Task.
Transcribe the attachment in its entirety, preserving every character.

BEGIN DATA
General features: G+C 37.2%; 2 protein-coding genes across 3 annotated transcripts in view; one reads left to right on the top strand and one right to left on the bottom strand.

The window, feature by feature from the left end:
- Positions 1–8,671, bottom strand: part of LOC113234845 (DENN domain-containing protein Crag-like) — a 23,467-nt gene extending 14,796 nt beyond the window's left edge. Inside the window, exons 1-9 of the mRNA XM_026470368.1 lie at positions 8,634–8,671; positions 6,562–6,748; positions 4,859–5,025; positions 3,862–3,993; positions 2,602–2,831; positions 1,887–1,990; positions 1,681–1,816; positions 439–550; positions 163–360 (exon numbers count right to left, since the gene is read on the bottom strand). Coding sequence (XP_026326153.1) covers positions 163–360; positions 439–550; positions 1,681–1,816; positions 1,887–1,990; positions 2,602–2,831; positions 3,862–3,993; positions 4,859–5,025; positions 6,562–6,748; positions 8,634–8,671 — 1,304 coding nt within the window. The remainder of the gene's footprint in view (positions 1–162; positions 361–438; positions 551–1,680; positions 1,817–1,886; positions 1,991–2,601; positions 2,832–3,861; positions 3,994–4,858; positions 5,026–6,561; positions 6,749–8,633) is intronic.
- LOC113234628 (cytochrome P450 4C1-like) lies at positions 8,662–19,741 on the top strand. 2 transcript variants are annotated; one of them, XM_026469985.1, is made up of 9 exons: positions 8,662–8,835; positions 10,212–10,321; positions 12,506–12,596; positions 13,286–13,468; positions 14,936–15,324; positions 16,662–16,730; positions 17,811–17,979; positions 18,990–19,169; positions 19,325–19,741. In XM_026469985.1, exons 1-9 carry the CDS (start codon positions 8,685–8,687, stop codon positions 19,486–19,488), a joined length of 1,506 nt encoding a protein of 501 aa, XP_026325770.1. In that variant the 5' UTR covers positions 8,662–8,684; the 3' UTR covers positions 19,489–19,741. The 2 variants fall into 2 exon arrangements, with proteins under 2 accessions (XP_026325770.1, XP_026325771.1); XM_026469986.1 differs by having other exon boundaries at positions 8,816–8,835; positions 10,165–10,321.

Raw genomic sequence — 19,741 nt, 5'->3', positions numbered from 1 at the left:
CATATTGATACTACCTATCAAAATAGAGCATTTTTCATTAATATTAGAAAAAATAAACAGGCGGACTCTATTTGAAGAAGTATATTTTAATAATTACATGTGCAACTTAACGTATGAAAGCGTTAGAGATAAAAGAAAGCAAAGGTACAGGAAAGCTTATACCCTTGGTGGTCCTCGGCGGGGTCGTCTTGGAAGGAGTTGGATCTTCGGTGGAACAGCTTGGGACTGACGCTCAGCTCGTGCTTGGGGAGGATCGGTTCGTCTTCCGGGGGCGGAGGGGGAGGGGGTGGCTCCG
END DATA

General features: G+C 37.2%; 2 protein-coding genes across 3 annotated transcripts in view; one reads left to right on the top strand and one right to left on the bottom strand.

The window, feature by feature from the left end:
- Positions 1–8,671, bottom strand: part of LOC113234845 (DENN domain-containing protein Crag-like) — a 23,467-nt gene extending 14,796 nt beyond the window's left edge. Inside the window, exons 1-9 of the mRNA XM_026470368.1 lie at positions 8,634–8,671; positions 6,562–6,748; positions 4,859–5,025; positions 3,862–3,993; positions 2,602–2,831; positions 1,887–1,990; positions 1,681–1,816; positions 439–550; positions 163–360 (exon numbers count right to left, since the gene is read on the bottom strand). Coding sequence (XP_026326153.1) covers positions 163–360; positions 439–550; positions 1,681–1,816; positions 1,887–1,990; positions 2,602–2,831; positions 3,862–3,993; positions 4,859–5,025; positions 6,562–6,748; positions 8,634–8,671 — 1,304 coding nt within the window. The remainder of the gene's footprint in view (positions 1–162; positions 361–438; positions 551–1,680; positions 1,817–1,886; positions 1,991–2,601; positions 2,832–3,861; positions 3,994–4,858; positions 5,026–6,561; positions 6,749–8,633) is intronic.
- LOC113234628 (cytochrome P450 4C1-like) lies at positions 8,662–19,741 on the top strand. 2 transcript variants are annotated; one of them, XM_026469985.1, is made up of 9 exons: positions 8,662–8,835; positions 10,212–10,321; positions 12,506–12,596; positions 13,286–13,468; positions 14,936–15,324; positions 16,662–16,730; positions 17,811–17,979; positions 18,990–19,169; positions 19,325–19,741. In XM_026469985.1, exons 1-9 carry the CDS (start codon positions 8,685–8,687, stop codon positions 19,486–19,488), a joined length of 1,506 nt encoding a protein of 501 aa, XP_026325770.1. In that variant the 5' UTR covers positions 8,662–8,684; the 3' UTR covers positions 19,489–19,741. The 2 variants fall into 2 exon arrangements, with proteins under 2 accessions (XP_026325770.1, XP_026325771.1); XM_026469986.1 differs by having other exon boundaries at positions 8,816–8,835; positions 10,165–10,321.

Raw genomic sequence — 19,741 nt, 5'->3', positions numbered from 1 at the left:
CATATTGATACTACCTATCAAAATAGAGCATTTTTCATTAATATTAGAAAAAATAAACAGGCGGACTCTATTTGAAGAAGTATATTTTAATAATTACATGTGCAACTTAACGTATGAAAGCGTTAGAGATAAAAGAAAGCAAAGGTACAGGAAAGCTTATACCCTTGGTGGTCCTCGGCGGGGTCGTCTTGGAAGGAGTTGGATCTTCGGTGGAACAGCTTGGGACTGACGCTCAGCTCGTGCTTGGGGAGGATCGGTTCGTCTTCCGGGGGCGGAGGGGGAGGGGGTGGCTCCG